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I have ChIP-seq for H3K79me2 and H3K36me3 and RNA-seq data for treated and untreated samples. Those two histones mark active genes. Lets say, hypothetically, a peak caller finds differential sites at gene A for both of those histone modifications. However, when I run RNA-seq analysis tools (like edgeR or DESeq2) this gene is not marked as differentially expressed (well it has a FDR value of >0.05).

There might be several technical reasons for RNA-seq analysis methods not to find this gene as differentially expressed because

  1. it is really not differentially expressed
  2. or it is not differentially expressed enough for the tools to detect it

However, I am more interested in the biological aspect. If two histones mark gene A as active in treated samples, one would expect that it would be expressed in RNA-seq. What mechanism could lead to the result that however the genes is marked as active by histones, it will not be differentially expressed in RNA-seq?

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    $\begingroup$ Your statement that those two post-translational modifications of histones mark active genes is not supported by your experimental evidence (in every case). Perhaps a more accurate statement would be something like "often mark active genes" or "are typically associated with active genes?" $\endgroup$ – mdperry Jan 19 '16 at 3:20
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It is difficult to draw any conclusion without further experimentation. There may be many other factors that prevent the expression of the gene including factors like post-transcriptional regulators. Some histone modifications like the ones you are mentioning are also a bit dicey and there can be bivalent modifications too. However, if there is a strong reason to speculate that these marks are associated with repression then you can try these:

  1. You can verify how many genes are there whose expression is not in accordance with the histone marks. If this for a small number of genes then you can investigate them separately. Use a statistical test to verify the significance of your correlation between histone mark and expression. If the discordance is widespread, then I would suggest you to repeat the RNAseq (easier and cheaper than repeating ChIP-seq). BTW, how were the read qualities? Depending on that you can decide which experiment needs repetition. Repetition will help you to know if the observation is indeed correct (a biological replicate); possibly you may end also up concluding that these marks are actually dicey.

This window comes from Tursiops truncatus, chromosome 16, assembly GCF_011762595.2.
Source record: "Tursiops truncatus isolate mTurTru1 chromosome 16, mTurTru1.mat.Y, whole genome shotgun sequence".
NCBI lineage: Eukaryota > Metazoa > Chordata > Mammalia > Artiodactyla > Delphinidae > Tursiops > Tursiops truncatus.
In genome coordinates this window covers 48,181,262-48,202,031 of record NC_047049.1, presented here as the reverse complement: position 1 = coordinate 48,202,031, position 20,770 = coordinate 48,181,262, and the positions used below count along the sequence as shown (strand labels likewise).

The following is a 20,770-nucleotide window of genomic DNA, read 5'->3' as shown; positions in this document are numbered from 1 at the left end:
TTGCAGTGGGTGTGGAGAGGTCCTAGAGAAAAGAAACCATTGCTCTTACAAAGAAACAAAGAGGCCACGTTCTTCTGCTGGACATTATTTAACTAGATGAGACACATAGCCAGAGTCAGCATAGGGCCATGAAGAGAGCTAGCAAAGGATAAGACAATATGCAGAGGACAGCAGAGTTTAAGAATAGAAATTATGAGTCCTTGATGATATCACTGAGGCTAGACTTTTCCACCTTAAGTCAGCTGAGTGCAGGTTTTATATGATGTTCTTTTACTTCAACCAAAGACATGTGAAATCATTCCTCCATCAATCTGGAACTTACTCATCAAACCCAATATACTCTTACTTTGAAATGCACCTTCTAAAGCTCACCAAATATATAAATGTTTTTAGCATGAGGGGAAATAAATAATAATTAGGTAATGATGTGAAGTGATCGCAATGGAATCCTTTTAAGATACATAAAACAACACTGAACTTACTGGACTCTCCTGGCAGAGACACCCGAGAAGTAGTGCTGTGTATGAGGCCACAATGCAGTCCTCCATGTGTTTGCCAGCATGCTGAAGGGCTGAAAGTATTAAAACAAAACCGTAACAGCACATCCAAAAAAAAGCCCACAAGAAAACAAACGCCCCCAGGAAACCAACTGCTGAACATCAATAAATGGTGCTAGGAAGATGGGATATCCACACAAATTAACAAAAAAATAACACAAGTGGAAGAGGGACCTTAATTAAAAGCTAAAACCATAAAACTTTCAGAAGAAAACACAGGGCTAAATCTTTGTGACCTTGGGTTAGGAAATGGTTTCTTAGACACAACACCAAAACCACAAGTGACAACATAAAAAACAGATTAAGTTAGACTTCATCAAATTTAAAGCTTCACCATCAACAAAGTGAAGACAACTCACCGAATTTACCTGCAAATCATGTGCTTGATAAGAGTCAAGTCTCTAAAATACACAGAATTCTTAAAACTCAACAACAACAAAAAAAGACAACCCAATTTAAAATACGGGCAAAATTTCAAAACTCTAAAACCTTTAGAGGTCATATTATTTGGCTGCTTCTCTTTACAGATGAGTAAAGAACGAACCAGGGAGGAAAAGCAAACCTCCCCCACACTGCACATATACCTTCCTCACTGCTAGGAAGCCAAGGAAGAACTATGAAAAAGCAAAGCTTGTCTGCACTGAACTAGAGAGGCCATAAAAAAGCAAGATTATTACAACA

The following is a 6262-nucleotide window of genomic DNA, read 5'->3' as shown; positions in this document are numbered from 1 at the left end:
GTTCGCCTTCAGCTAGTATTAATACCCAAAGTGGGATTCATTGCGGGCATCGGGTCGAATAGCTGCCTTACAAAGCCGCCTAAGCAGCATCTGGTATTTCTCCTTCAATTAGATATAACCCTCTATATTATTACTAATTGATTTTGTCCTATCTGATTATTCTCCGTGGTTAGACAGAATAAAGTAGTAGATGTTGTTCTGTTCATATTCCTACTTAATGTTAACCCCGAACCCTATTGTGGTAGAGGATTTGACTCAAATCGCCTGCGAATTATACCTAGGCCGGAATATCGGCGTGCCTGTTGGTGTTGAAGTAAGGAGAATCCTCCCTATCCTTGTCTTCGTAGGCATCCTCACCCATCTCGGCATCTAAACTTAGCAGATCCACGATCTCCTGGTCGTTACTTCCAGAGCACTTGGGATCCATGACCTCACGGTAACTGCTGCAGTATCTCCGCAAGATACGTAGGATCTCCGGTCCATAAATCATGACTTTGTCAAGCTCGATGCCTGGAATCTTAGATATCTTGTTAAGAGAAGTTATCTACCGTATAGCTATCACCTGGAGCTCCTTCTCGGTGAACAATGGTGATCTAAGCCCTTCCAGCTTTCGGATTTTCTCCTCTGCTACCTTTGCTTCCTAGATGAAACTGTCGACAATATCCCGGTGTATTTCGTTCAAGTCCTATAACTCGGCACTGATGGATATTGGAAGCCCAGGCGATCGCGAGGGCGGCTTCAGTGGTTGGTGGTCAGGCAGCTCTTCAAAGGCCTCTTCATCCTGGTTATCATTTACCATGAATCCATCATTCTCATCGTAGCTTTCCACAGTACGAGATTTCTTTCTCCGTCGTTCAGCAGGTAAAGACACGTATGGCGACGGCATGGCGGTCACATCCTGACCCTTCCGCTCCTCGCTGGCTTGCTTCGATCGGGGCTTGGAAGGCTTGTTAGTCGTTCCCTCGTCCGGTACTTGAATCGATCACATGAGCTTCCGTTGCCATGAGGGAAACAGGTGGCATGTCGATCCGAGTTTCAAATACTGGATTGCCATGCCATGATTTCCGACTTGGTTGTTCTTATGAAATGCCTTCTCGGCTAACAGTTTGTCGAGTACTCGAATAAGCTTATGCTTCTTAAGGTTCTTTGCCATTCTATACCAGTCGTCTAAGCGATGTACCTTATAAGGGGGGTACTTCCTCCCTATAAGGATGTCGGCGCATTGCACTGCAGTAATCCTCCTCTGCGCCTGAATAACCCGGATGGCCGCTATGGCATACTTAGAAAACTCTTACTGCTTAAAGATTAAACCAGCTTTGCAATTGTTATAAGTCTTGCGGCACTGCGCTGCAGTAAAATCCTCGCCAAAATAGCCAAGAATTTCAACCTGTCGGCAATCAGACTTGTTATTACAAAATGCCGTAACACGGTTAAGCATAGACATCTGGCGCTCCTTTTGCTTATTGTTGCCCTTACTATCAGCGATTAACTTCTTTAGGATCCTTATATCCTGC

2. If a few genes show discordance, then just do Real-Time PCR for these genes. RT-PCR is more sensitive and another technique of quantification is anyways good. Use a few concordant genes also, in the experiment.

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  • $\begingroup$ Which statistical test are you talking about? I have about 40 genes that are not supported by RNAseq, also I have genes that are supported by RNAseq but not by those histones. Sp, I have king of venn diagram of number of genes RNAseq vs active histone modification. $\endgroup$ – Alina Jan 18 '16 at 18:50
  • $\begingroup$ @Tonja 40 genes discordant: how many agree with the RNAseq? I am not sure about which statistical test to use here. Basically you have to see what is the probability of RNAseq not agreeing with Histone modification. $\endgroup$ – WYSIWYG Jan 19 '16 at 5:01
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ChIP-seq isn't perfect. Even between technical replicates, you get a fair amount of variation, especially for broad marks like those you're using. It's rather uncommon to see people use H3K79me2 and H3K36me3 to determine if a gene's expressed or not. Using H3K4me3 and H3K27ac or H3ac is a more common method of marking promoters of transcribed genes.

40 genes discordant wouldn't worry me much unless you really have low reads for either set of sequencing experiments. @WYSIWYG's suggestion to use RT-PCR to verify your RNA-seq data for a few genes is a good one.

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  • $\begingroup$ I checked the promoter histones as well and I have also some genes that are not supported by RNA-seq. I know I could validate the results but that is encode data. So, I would like just to know the theoretical reason for that. $\endgroup$ – Alina Jan 19 '16 at 15:57
  • $\begingroup$ What is encode data? The RNA-seq? $\endgroup$ – Jared Andrews Jan 19 '16 at 16:30
  • $\begingroup$ @JaredAndrews I think Tonja is referring to the TFBS ChIP-seqs.. $\endgroup$ – WYSIWYG Jan 19 '16 at 16:59
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    $\begingroup$ @WYSIWYG If that's the case, I'd suggest looking at different marks, as they certainly have them if they also have H3K79me2 and H3K36me3. The epigenome is complex, flexible, and variant. As such, you should look at the pieces as a whole whenever possible. $\endgroup$ – Jared Andrews Jan 19 '16 at 18:08

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